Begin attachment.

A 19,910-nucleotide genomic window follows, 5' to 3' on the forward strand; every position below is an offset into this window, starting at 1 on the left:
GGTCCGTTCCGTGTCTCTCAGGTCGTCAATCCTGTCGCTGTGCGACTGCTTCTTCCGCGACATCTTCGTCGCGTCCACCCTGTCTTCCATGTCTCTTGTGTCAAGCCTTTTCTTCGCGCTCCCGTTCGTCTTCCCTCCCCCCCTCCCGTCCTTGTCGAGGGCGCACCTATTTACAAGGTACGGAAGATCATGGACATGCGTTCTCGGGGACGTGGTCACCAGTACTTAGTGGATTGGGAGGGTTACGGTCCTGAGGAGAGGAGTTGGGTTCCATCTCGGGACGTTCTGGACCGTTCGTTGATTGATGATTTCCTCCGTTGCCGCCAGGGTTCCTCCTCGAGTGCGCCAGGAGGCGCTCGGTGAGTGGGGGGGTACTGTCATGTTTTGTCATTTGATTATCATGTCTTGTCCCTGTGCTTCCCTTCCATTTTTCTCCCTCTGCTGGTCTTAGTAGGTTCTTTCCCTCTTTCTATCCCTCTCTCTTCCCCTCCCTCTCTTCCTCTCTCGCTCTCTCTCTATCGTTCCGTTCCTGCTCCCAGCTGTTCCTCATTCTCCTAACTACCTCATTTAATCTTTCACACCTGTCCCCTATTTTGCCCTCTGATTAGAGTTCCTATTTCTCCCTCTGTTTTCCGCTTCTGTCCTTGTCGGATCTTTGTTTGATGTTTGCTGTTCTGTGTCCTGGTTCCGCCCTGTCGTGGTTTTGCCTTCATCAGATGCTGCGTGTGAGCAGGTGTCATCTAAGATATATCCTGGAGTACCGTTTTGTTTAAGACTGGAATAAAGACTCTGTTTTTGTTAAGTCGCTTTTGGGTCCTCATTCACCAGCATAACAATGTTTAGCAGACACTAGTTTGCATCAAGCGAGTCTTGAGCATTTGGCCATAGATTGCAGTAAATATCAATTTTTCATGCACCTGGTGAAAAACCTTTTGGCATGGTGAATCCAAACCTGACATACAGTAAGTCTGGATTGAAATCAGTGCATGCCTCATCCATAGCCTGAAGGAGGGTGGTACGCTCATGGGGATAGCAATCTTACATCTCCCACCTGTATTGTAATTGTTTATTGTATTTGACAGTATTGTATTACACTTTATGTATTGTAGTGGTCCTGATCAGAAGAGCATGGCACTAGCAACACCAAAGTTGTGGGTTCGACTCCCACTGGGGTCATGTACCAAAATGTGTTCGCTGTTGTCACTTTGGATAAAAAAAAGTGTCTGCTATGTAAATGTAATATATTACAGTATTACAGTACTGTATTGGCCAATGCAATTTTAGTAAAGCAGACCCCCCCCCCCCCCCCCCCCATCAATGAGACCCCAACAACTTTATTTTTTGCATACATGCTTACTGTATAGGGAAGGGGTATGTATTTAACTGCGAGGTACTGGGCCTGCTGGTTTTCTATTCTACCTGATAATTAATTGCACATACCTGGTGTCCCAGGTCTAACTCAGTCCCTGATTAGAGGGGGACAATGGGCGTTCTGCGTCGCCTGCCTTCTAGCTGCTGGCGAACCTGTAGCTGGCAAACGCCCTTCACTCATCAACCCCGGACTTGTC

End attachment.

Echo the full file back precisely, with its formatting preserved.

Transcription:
A 19,910-nucleotide genomic window follows, 5' to 3' on the forward strand; every position below is an offset into this window, starting at 1 on the left:
GGTCCGTTCCGTGTCTCTCAGGTCGTCAATCCTGTCGCTGTGCGACTGCTTCTTCCGCGACATCTTCGTCGCGTCCACCCTGTCTTCCATGTCTCTTGTGTCAAGCCTTTTCTTCGCGCTCCCGTTCGTCTTCCCTCCCCCCCTCCCGTCCTTGTCGAGGGCGCACCTATTTACAAGGTACGGAAGATCATGGACATGCGTTCTCGGGGACGTGGTCACCAGTACTTAGTGGATTGGGAGGGTTACGGTCCTGAGGAGAGGAGTTGGGTTCCATCTCGGGACGTTCTGGACCGTTCGTTGATTGATGATTTCCTCCGTTGCCGCCAGGGTTCCTCCTCGAGTGCGCCAGGAGGCGCTCGGTGAGTGGGGGGGTACTGTCATGTTTTGTCATTTGATTATCATGTCTTGTCCCTGTGCTTCCCTTCCATTTTTCTCCCTCTGCTGGTCTTAGTAGGTTCTTTCCCTCTTTCTATCCCTCTCTCTTCCCCTCCCTCTCTTCCTCTCTCGCTCTCTCTCTATCGTTCCGTTCCTGCTCCCAGCTGTTCCTCATTCTCCTAACTACCTCATTTAATCTTTCACACCTGTCCCCTATTTTGCCCTCTGATTAGAGTTCCTATTTCTCCCTCTGTTTTCCGCTTCTGTCCTTGTCGGATCTTTGTTTGATGTTTGCTGTTCTGTGTCCTGGTTCCGCCCTGTCGTGGTTTTGCCTTCATCAGATGCTGCGTGTGAGCAGGTGTCATCTAAGATATATCCTGGAGTACCGTTTTGTTTAAGACTGGAATAAAGACTCTGTTTTTGTTAAGTCGCTTTTGGGTCCTCATTCACCAGCATAACAATGTTTAGCAGACACTAGTTTGCATCAAGCGAGTCTTGAGCATTTGGCCATAGATTGCAGTAAATATCAATTTTTCATGCACCTGGTGAAAAACCTTTTGGCATGGTGAATCCAAACCTGACATACAGTAAGTCTGGATTGAAATCAGTGCATGCCTCATCCATAGCCTGAAGGAGGGTGGTACGCTCATGGGGATAGCAATCTTACATCTCCCACCTGTATTGTAATTGTTTATTGTATTTGACAGTATTGTATTACACTTTATGTATTGTAGTGGTCCTGATCAGAAGAGCATGGCACTAGCAACACCAAAGTTGTGGGTTCGACTCCCACTGGGGTCATGTACCAAAATGTGTTCGCTGTTGTCACTTTGGATAAAAAAAAGTGTCTGCTATGTAAATGTAATATATTACAGTATTACAGTACTGTATTGGCCAATGCAATTTTAGTAAAGCAGACCCCCCCCCCCCCCCCCCCCATCAATGAGACCCCAACAACTTTATTTTTTGCATACATGCTTACTGTATAGGGAAGGGGTATGTATTTAACTGCGAGGTACTGGGCCTGCTGGTTTTCTATTCTACCTGATAATTAATTGCACATACCTGGTGTCCCAGGTCTAACTCAGTCCCTGATTAGAGGGGGACAATGGGCGTTCTGCGTCGCCTGCCTTCTAGCTGCTGGCGAACCTGTAGCTGGCAAACGCCCTTCACTCATCAACCCCGGACTTGTC